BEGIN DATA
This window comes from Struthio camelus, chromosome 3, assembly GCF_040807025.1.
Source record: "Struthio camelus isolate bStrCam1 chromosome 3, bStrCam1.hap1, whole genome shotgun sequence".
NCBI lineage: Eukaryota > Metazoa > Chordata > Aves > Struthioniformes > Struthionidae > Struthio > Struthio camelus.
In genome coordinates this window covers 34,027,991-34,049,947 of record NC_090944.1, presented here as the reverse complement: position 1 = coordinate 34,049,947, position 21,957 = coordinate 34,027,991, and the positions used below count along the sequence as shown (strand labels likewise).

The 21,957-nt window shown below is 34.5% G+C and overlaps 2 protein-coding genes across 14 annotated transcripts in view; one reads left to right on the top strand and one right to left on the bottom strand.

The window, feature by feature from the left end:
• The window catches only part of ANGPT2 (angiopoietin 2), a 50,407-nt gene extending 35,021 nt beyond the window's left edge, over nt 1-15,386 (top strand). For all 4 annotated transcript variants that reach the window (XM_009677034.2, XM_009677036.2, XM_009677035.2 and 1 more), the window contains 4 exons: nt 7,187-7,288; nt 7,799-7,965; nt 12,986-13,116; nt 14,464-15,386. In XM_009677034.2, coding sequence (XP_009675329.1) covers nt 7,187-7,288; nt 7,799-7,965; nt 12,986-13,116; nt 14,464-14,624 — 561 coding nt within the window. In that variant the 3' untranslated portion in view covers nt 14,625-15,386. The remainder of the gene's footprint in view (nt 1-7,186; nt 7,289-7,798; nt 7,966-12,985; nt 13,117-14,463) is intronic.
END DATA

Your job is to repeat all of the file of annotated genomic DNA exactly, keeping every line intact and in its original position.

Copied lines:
This window comes from Struthio camelus, chromosome 3, assembly GCF_040807025.1.
Source record: "Struthio camelus isolate bStrCam1 chromosome 3, bStrCam1.hap1, whole genome shotgun sequence".
NCBI lineage: Eukaryota > Metazoa > Chordata > Aves > Struthioniformes > Struthionidae > Struthio > Struthio camelus.
In genome coordinates this window covers 34,027,991-34,049,947 of record NC_090944.1, presented here as the reverse complement: position 1 = coordinate 34,049,947, position 21,957 = coordinate 34,027,991, and the positions used below count along the sequence as shown (strand labels likewise).

The 21,957-nt window shown below is 34.5% G+C and overlaps 2 protein-coding genes across 14 annotated transcripts in view; one reads left to right on the top strand and one right to left on the bottom strand.

The window, feature by feature from the left end:
• The window catches only part of ANGPT2 (angiopoietin 2), a 50,407-nt gene extending 35,021 nt beyond the window's left edge, over nt 1-15,386 (top strand). For all 4 annotated transcript variants that reach the window (XM_009677034.2, XM_009677036.2, XM_009677035.2 and 1 more), the window contains 4 exons: nt 7,187-7,288; nt 7,799-7,965; nt 12,986-13,116; nt 14,464-15,386. In XM_009677034.2, coding sequence (XP_009675329.1) covers nt 7,187-7,288; nt 7,799-7,965; nt 12,986-13,116; nt 14,464-14,624 — 561 coding nt within the window. In that variant the 3' untranslated portion in view covers nt 14,625-15,386. The remainder of the gene's footprint in view (nt 1-7,186; nt 7,289-7,798; nt 7,966-12,985; nt 13,117-14,463) is intronic.